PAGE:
American Health Plans Puts Senior Living at ‘Top of the Food Chain’ with Medicare Advantage

About five years ago, American Health Partners offered a range of services across the continuum, from home health to nursing homes. But leaders with the organization realized that true integration was lacking.

“We had the pieces of a continuum, but we didn’t manage the dollar and the clinical model of care — that was dictated to us,” Hank Watson told Senior Housing News.

Watson is the chief development officer with American Health Plans, a division of American Health Partners that was formed to “manage the dollar” by launching and co-owning Medicare Advantage plans with other long-term care and senior living providers.


Today, American Health Plans has co-ownership and partnership agreements with providers in Georgia, Kansas, Mississippi, Missouri, Oklahoma, Utah, Texas and Tennessee. And more partners are coming on board; in April 2021, life plan community John Knox Village became the fifth partner in the provider-owned American Health Advantage of Missouri plans.

The growth of American Health Plans is part of a larger trend in senior living, as more providers — not only skilled nursing facilities, but assisted living and other private-pay companies — see value in Medicare Advantage.

Provider groups such as The Perennial Consortium, are also coming together to start special needs MA plans that have benefits packages to serve the particular needs of senior living residents. And one organization helping to drive and support these efforts, AllyAlign, recently received $300 million in funding.


The case for Medicare Advantage in senior living is clear, in Watson’s perspective.

“Once you’re at the top of the food chain as the Medicare Advantage plan, opportunities present themselves, and things like rehab, pharmacy, care management all become part of the story you can tell to your member/residents, that we have integrated clinical care,” he said.

The TruHealth model

Being able to manage a beneficiary population and provide the right services in the right location at the right time is key to managing costs, maximizing outcomes and achieving Medicare Advantage success.

American Health Partners was able to achieve this type of management thanks largely to its network of 29 nursing homes across Tennessee and Alabama, along with the other pieces of the continuum that the company owned.

But as American Health Plans now launches and co-owns MA plans in markets with providers beyond American Health Partners, the organization turns to TruHealth — a division of American Health Partners — to provide the essential care management.

Clinicians and case managers with TruHealth — such as nurse practitioners and physician assistants — coordinate care and services for beneficiaries of American Health Plans.

“They’ll have a panel of anywhere between 70-80 members/residents to care for, and that’s their job, to take care of them within the context of that model of care, keep them in their house or in their home, which is the assisted living facility or nursing home environment,” Watson said.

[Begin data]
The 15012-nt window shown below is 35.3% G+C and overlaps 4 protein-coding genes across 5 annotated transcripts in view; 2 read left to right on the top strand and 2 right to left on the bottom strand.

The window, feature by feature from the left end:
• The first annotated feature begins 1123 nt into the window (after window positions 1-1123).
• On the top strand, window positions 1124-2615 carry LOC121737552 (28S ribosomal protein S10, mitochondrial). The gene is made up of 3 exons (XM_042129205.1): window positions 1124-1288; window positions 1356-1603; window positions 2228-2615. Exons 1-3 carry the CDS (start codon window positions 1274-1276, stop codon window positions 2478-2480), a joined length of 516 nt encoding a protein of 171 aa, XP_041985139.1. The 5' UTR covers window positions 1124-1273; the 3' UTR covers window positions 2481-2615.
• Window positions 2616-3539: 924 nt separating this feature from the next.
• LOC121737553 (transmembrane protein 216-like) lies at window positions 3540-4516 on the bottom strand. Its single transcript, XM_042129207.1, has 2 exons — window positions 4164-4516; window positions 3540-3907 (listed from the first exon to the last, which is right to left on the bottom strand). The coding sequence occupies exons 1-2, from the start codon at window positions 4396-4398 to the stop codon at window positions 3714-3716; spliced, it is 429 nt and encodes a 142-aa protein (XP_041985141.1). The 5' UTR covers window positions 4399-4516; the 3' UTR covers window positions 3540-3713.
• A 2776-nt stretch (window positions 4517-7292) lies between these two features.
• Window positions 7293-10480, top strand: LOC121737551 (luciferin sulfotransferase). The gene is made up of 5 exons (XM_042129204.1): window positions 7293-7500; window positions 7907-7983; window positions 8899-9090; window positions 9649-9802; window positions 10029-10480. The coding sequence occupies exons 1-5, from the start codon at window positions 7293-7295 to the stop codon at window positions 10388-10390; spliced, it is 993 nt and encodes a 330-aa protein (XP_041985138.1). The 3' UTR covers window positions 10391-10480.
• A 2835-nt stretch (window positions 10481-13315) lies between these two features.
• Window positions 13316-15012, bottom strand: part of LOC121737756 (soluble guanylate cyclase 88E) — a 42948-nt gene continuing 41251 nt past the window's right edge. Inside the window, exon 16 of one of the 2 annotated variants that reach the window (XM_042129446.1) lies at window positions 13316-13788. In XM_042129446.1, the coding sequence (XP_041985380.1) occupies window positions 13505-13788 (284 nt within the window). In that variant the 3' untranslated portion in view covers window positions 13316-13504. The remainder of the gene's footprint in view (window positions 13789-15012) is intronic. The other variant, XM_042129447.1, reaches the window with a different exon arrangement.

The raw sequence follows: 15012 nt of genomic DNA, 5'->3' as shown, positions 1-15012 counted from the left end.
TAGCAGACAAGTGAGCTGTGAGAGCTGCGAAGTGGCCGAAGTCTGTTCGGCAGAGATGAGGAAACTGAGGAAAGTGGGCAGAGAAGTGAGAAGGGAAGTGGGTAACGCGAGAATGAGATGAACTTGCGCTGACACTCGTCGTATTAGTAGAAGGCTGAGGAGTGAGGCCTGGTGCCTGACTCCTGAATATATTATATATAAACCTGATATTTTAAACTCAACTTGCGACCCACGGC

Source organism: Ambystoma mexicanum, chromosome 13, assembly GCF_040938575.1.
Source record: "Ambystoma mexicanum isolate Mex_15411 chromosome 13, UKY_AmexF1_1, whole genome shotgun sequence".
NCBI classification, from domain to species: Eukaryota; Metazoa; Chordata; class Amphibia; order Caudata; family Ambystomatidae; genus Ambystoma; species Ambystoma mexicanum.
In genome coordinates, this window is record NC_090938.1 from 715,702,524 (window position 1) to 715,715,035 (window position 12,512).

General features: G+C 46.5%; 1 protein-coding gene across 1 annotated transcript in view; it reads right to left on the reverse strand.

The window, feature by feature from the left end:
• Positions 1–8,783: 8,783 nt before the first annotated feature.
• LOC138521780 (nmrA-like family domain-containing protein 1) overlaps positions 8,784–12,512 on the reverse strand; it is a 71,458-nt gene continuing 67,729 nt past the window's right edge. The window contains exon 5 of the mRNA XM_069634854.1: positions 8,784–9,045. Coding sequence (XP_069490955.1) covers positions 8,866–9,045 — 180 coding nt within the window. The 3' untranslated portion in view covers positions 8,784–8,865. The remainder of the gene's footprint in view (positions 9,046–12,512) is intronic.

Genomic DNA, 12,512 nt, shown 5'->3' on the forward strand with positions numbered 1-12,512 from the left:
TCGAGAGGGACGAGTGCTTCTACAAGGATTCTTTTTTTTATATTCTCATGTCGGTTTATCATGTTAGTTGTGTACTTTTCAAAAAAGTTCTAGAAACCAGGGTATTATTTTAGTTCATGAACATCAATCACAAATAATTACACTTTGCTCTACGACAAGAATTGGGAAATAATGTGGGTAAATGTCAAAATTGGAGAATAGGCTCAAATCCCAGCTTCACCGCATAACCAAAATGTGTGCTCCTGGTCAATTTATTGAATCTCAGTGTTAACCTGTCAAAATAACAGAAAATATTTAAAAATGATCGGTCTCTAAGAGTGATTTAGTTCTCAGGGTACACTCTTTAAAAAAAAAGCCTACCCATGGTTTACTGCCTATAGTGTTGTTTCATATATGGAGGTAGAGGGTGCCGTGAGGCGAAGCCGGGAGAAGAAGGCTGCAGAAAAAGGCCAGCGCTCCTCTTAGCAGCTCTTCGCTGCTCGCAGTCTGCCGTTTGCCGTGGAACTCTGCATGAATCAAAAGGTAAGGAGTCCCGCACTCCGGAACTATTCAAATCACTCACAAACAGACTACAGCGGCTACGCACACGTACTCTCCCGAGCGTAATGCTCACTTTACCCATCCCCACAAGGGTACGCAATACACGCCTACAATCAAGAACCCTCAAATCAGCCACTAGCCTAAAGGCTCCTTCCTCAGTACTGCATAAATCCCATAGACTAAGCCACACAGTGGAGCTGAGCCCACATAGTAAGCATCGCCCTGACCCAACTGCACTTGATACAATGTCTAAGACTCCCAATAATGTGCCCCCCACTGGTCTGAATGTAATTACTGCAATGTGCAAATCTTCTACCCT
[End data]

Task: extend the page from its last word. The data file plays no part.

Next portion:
NPs and other clinicians have been attracted to working with TruHealth because of the smaller panel sizes and because they are evaluated not on visit count — which is typical in other environments — but on clinical outcomes.

And those clinical outcomes have been proving the value of MA plans that are tailor-made for the needs of nursing home and assisted living residents, Watson said.

The hospitalization rate for American Health Plans members in 2020 was less than 3.5%, compared to industry averages north of 7%, he said.

The value of Medicare Advantage

Owning a Medicare Advantage plan comes with costs and risks for senior living providers. The total capitalization for a new plan is roughly $4 million to $5 million, Watson said.

But, American Health Plans puts up more than half of that capital. If providers in a given state come together to form a joint venture, that enables even relatively small organizations to get a piece of the pie. Joint ventures among several providers also helps create the scale needed for a plan to operate profitably; Watson puts the threshold at 400 to 500 beneficiaries.

“We have anywhere from large multi-state operators to single-site locations that participate alongside us, and we have a lot of flexibility in terms of how they can come in as capital partners,” he said.

As for a return on that investment, that comes primarily in two forms.

One is shared savings payments that flow back to facilities or provider/owners each year, if they can manage their costs and drive quality outcomes.

For instance, Watson estimated the cost of a hospitalization at $13,000; by reducing hospitalization events through more proactive, coordinated care, the plan can achieve savings and distribute those to providers through shared savings arrangements. In 2020, American Health Plans paid about a 25% shared savings bonus on top of its usual contracted payments to providers across its book of business, Watson said.

There is also value creation over time from owning the Medicare Advantage plan, and this is no small consideration, given current trends.

Almost half of the U.S. population of older adults will be enrolled in Medicare Advantage within five years, Watson predicted. He pointed to companies such as Oak Street Health and Alignment Healthcare, which are focused on serving the Medicare Advantage population and have recently executed large initial public offerings or SPAC mergers.

“Providers have an option to engage with [Medicare Advantage], own it, manage it and control it, or have it managed for them,” he said.

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